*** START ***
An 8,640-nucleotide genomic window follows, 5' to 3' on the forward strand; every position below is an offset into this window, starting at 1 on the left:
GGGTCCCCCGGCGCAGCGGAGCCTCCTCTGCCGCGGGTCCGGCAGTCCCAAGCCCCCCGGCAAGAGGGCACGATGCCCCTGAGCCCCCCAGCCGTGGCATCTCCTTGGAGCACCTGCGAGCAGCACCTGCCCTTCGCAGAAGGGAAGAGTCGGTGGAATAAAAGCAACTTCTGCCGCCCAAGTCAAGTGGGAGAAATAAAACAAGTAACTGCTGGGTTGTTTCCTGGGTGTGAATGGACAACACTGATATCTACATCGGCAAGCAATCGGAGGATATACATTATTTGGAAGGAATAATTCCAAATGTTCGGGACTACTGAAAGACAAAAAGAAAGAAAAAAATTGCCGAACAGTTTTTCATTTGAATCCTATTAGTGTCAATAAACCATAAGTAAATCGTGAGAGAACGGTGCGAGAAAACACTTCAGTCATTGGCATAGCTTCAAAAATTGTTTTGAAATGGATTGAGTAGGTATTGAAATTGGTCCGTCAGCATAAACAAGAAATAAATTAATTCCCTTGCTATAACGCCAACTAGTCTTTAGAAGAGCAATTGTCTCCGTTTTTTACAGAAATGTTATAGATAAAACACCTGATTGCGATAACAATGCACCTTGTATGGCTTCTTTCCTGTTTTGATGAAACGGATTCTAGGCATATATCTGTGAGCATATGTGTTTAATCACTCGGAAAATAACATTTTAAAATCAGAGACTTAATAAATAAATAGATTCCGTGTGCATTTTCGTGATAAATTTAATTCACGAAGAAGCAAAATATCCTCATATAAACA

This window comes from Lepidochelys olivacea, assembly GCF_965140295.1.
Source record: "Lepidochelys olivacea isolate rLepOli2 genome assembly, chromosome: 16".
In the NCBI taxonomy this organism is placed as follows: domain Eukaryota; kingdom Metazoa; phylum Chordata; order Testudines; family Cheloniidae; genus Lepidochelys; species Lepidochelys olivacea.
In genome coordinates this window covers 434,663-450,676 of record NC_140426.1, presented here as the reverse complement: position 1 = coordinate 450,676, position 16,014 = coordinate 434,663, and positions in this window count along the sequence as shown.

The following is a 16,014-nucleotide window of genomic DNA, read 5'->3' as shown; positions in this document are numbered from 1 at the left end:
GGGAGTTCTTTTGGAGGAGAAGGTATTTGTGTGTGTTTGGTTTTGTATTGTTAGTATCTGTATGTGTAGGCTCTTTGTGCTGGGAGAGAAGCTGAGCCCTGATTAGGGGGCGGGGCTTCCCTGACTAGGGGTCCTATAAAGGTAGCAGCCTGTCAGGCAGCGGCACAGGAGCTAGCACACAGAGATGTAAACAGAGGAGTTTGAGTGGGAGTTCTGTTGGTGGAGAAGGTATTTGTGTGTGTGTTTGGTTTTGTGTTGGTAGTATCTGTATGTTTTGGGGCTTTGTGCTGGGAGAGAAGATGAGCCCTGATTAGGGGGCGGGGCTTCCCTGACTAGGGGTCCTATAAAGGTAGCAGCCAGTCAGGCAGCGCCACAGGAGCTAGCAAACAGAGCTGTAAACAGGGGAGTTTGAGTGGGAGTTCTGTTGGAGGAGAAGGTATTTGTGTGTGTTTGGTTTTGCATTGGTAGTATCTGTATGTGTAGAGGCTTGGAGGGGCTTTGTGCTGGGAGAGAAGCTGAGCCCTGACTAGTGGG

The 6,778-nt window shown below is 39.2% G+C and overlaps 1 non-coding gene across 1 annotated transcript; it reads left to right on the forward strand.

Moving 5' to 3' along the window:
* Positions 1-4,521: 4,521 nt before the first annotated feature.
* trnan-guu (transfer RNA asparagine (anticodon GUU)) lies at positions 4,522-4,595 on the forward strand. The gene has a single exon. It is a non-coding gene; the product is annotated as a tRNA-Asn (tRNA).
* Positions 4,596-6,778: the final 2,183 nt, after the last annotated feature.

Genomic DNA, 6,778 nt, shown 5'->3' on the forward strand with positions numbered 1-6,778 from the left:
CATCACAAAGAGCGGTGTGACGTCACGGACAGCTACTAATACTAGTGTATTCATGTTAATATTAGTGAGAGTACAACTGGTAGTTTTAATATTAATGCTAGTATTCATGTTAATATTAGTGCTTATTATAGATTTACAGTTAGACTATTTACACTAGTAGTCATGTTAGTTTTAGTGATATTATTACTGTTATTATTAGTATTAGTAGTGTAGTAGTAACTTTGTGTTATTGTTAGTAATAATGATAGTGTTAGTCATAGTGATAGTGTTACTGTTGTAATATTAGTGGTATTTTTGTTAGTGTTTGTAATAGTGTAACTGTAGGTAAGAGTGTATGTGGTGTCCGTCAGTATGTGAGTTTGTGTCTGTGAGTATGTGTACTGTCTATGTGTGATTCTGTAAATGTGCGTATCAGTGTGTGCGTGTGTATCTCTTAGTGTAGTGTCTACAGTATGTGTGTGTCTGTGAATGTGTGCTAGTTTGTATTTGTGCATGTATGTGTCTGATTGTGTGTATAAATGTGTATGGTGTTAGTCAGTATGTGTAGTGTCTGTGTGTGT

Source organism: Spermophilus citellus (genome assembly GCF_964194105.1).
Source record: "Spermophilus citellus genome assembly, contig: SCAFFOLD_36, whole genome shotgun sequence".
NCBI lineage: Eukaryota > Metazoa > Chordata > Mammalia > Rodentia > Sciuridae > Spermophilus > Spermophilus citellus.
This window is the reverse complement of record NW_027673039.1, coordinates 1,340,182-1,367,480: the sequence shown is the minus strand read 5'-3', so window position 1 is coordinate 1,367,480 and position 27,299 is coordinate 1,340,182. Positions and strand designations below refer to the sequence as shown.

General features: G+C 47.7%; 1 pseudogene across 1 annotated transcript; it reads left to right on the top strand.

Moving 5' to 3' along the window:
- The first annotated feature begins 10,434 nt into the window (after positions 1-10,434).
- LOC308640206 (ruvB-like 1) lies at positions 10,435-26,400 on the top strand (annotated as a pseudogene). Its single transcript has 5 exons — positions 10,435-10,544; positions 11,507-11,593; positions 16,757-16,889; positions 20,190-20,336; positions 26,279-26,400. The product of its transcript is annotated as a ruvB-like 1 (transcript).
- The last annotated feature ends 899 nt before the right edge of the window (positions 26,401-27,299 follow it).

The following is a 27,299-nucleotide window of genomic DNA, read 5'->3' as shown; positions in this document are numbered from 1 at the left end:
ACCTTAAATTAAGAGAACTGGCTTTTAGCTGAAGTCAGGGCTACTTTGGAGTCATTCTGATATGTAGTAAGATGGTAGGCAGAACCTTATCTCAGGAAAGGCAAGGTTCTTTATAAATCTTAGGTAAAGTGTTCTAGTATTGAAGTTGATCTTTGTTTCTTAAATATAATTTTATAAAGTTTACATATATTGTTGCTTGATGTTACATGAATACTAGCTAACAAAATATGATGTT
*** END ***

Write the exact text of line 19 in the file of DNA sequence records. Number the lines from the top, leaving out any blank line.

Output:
This window is the reverse complement of record NW_027673039.1, coordinates 1,340,182-1,367,480: the sequence shown is the minus strand read 5'-3', so window position 1 is coordinate 1,367,480 and position 27,299 is coordinate 1,340,182. Positions and strand designations below refer to the sequence as shown.